Asian Security and the Rise of China

Asian Security and the Rise of China

International Relations in an Age of Volatility

David Martin Jones, Nicholas Khoo and M. L.R. Smith

East Asia is without question a region of huge economic, political and security significance. Asian Security and the Rise of China offers a comprehensive overview and assessment of the international politics of the Asia-Pacific since the end of the Cold War, seeking to address the overarching question of how we can most convincingly explain the central dynamics of Asia’s international relations. Via a realist perspective on the dynamics and frictions associated with accommodating the rise of powerful states, this timely book addresses the core issue in contemporary Asian politics: the rise of China.

Chapter 3: ASEAN’s elusive search for a role in East Asian international relations

David Martin Jones, Nicholas Khoo and M. L.R. Smith

Subjects: asian studies, asian politics and policy, politics and public policy, asian politics, international relations, terrorism and security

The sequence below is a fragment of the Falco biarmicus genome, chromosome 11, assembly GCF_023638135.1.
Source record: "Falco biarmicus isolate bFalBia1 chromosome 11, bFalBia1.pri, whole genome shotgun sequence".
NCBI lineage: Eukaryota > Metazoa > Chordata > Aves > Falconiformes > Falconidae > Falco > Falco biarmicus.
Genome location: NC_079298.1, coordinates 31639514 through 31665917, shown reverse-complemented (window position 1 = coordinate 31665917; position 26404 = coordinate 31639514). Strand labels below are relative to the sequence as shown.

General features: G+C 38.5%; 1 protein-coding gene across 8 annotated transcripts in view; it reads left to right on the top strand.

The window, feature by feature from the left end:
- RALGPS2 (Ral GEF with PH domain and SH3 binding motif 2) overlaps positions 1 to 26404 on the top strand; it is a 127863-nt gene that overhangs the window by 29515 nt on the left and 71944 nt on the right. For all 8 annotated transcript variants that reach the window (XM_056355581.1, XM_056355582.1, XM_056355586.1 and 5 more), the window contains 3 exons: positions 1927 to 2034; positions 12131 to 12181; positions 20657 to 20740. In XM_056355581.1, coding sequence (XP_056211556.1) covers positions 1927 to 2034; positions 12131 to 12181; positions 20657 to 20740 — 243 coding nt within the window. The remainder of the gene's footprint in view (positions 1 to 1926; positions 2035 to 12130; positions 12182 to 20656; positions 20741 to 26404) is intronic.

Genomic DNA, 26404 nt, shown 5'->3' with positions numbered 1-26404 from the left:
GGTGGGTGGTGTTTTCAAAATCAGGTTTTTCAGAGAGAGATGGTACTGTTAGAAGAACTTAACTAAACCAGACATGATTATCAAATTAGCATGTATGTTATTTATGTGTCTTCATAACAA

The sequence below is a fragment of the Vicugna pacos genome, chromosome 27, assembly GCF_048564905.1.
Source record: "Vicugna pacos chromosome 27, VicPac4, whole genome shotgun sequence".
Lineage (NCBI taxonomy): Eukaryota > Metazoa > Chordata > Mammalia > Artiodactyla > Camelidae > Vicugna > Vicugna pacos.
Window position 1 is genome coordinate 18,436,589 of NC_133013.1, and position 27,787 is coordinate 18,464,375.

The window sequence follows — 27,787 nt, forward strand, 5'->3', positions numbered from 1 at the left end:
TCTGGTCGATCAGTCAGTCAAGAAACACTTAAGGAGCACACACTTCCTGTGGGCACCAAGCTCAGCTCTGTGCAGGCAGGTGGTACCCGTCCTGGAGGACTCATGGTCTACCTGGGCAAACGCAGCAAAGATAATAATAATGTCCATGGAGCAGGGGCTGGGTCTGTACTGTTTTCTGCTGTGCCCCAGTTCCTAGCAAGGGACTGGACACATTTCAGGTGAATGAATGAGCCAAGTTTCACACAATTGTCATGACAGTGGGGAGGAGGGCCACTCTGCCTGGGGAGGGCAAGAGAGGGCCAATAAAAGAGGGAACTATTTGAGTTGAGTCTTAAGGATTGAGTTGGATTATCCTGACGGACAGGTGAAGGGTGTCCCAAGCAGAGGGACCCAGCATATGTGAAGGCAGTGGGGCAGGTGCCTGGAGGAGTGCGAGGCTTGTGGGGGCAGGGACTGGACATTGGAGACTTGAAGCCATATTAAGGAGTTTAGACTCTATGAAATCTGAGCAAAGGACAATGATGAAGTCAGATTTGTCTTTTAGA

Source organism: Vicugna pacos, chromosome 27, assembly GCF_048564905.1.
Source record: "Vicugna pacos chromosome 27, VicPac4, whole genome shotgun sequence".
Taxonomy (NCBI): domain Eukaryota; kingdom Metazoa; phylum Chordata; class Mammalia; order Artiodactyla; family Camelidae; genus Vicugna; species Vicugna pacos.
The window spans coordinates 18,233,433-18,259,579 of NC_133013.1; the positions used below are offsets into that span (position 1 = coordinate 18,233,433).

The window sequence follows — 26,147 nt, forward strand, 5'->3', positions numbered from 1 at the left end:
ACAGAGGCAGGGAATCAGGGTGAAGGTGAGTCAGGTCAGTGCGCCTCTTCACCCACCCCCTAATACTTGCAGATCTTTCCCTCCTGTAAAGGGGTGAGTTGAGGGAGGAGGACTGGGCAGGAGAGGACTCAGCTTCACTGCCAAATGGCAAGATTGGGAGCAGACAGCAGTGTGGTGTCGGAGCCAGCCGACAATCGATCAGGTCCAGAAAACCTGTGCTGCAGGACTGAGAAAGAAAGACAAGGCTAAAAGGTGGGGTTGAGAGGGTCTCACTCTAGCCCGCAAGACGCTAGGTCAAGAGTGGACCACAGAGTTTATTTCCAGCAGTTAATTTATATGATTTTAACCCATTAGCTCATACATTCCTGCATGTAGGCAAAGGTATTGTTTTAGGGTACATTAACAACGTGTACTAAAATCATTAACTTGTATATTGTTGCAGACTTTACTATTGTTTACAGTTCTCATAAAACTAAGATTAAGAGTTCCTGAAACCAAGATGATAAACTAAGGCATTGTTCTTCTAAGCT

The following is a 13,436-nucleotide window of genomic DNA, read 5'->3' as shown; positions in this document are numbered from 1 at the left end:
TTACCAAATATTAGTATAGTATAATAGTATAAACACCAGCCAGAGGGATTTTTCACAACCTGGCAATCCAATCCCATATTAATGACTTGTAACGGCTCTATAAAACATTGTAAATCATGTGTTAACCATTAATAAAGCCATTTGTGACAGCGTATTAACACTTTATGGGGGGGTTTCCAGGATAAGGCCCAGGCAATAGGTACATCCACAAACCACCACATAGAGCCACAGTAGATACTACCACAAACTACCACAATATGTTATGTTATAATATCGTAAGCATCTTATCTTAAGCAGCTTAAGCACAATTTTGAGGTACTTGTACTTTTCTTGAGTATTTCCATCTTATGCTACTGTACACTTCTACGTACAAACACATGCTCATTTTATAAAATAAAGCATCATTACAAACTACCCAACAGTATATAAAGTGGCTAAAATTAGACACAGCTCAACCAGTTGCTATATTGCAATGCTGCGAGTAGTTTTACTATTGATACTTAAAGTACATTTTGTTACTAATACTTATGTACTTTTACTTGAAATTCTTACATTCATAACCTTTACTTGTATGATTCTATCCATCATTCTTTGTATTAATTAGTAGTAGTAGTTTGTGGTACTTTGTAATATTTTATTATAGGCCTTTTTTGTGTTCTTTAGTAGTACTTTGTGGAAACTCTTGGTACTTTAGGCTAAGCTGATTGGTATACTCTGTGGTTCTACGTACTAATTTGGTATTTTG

One of the most intriguing features of discussions about Asian security is that for the better part of two decades there has been a set of distinctive differences in the understanding of the theory and practice of international relations in Northeast Asia and Southeast Asia. The previous two chapters demonstrated that in Northeast Asia regional relations are conceived in obviously power political terms. Whatever the contending claims of commentators about whether China’s rise is likely to be peaceful or not, the debate largely accepts that Northeast Asia is a theatre where regional states vie with each other to maintain their interests and influence. In Chapter 1 it was shown that US–China relations play out on a canvass of great power rivalry. These two states alternately conflict or accommodate depending on the issues at play. Elsewhere, Northeast Asia’s other main powers, Japan, South Korea and Taiwan, as Chapter 2 noted, maintain a wary, if not fearful, eye on China, anxious as to how its increasing power is likely to affect both bilateral relations and the regional balance as a whole. Likewise, the previous chapter illustrated the point by showing how both public and elite leadership opinion in these countries possess few illusions about the underlying tensions among states in the region.

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